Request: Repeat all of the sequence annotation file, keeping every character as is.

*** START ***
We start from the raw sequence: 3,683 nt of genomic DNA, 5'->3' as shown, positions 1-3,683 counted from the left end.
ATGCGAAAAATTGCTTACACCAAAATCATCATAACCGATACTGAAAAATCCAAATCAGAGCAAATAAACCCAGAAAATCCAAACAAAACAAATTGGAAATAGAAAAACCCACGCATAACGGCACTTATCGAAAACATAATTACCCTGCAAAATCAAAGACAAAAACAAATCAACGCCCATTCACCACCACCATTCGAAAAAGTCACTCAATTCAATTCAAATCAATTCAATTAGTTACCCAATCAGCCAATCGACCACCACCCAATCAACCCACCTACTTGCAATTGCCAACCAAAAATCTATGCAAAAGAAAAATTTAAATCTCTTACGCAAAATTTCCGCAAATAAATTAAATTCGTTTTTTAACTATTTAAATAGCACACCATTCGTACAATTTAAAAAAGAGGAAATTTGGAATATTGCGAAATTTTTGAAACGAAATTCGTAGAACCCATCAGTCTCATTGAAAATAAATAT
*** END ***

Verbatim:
We start from the raw sequence: 3,683 nt of genomic DNA, 5'->3' as shown, positions 1-3,683 counted from the left end.
ATGCGAAAAATTGCTTACACCAAAATCATCATAACCGATACTGAAAAATCCAAATCAGAGCAAATAAACCCAGAAAATCCAAACAAAACAAATTGGAAATAGAAAAACCCACGCATAACGGCACTTATCGAAAACATAATTACCCTGCAAAATCAAAGACAAAAACAAATCAACGCCCATTCACCACCACCATTCGAAAAAGTCACTCAATTCAATTCAAATCAATTCAATTAGTTACCCAATCAGCCAATCGACCACCACCCAATCAACCCACCTACTTGCAATTGCCAACCAAAAATCTATGCAAAAGAAAAATTTAAATCTCTTACGCAAAATTTCCGCAAATAAATTAAATTCGTTTTTTAACTATTTAAATAGCACACCATTCGTACAATTTAAAAAAGAGGAAATTTGGAATATTGCGAAATTTTTGAAACGAAATTCGTAGAACCCATCAGTCTCATTGAAAATAAATAT